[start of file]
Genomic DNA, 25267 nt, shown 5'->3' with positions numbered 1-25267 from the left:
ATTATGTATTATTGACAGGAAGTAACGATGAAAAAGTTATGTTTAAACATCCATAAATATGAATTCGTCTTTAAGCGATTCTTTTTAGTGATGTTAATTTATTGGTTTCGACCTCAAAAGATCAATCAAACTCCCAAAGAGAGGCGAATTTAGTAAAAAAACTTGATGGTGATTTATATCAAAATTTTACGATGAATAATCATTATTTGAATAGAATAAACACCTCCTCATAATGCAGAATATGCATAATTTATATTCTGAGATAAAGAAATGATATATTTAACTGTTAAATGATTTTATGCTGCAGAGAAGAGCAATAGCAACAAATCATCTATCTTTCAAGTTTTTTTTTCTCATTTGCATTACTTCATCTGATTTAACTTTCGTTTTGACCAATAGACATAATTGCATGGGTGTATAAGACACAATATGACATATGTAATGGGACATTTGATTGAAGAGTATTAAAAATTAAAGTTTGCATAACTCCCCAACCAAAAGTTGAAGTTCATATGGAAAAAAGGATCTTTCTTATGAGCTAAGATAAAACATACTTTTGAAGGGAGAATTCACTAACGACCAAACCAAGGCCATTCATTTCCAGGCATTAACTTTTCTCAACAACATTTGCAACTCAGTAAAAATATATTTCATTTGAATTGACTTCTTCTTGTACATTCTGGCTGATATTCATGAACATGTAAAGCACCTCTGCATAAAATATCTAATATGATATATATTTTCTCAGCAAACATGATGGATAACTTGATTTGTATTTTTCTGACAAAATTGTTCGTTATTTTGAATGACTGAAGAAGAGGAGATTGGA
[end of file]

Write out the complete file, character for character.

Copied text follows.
Genomic DNA, 25267 nt, shown 5'->3' with positions numbered 1-25267 from the left:
ATTATGTATTATTGACAGGAAGTAACGATGAAAAAGTTATGTTTAAACATCCATAAATATGAATTCGTCTTTAAGCGATTCTTTTTAGTGATGTTAATTTATTGGTTTCGACCTCAAAAGATCAATCAAACTCCCAAAGAGAGGCGAATTTAGTAAAAAAACTTGATGGTGATTTATATCAAAATTTTACGATGAATAATCATTATTTGAATAGAATAAACACCTCCTCATAATGCAGAATATGCATAATTTATATTCTGAGATAAAGAAATGATATATTTAACTGTTAAATGATTTTATGCTGCAGAGAAGAGCAATAGCAACAAATCATCTATCTTTCAAGTTTTTTTTTCTCATTTGCATTACTTCATCTGATTTAACTTTCGTTTTGACCAATAGACATAATTGCATGGGTGTATAAGACACAATATGACATATGTAATGGGACATTTGATTGAAGAGTATTAAAAATTAAAGTTTGCATAACTCCCCAACCAAAAGTTGAAGTTCATATGGAAAAAAGGATCTTTCTTATGAGCTAAGATAAAACATACTTTTGAAGGGAGAATTCACTAACGACCAAACCAAGGCCATTCATTTCCAGGCATTAACTTTTCTCAACAACATTTGCAACTCAGTAAAAATATATTTCATTTGAATTGACTTCTTCTTGTACATTCTGGCTGATATTCATGAACATGTAAAGCACCTCTGCATAAAATATCTAATATGATATATATTTTCTCAGCAAACATGATGGATAACTTGATTTGTATTTTTCTGACAAAATTGTTCGTTATTTTGAATGACTGAAGAAGAGGAGATTGGA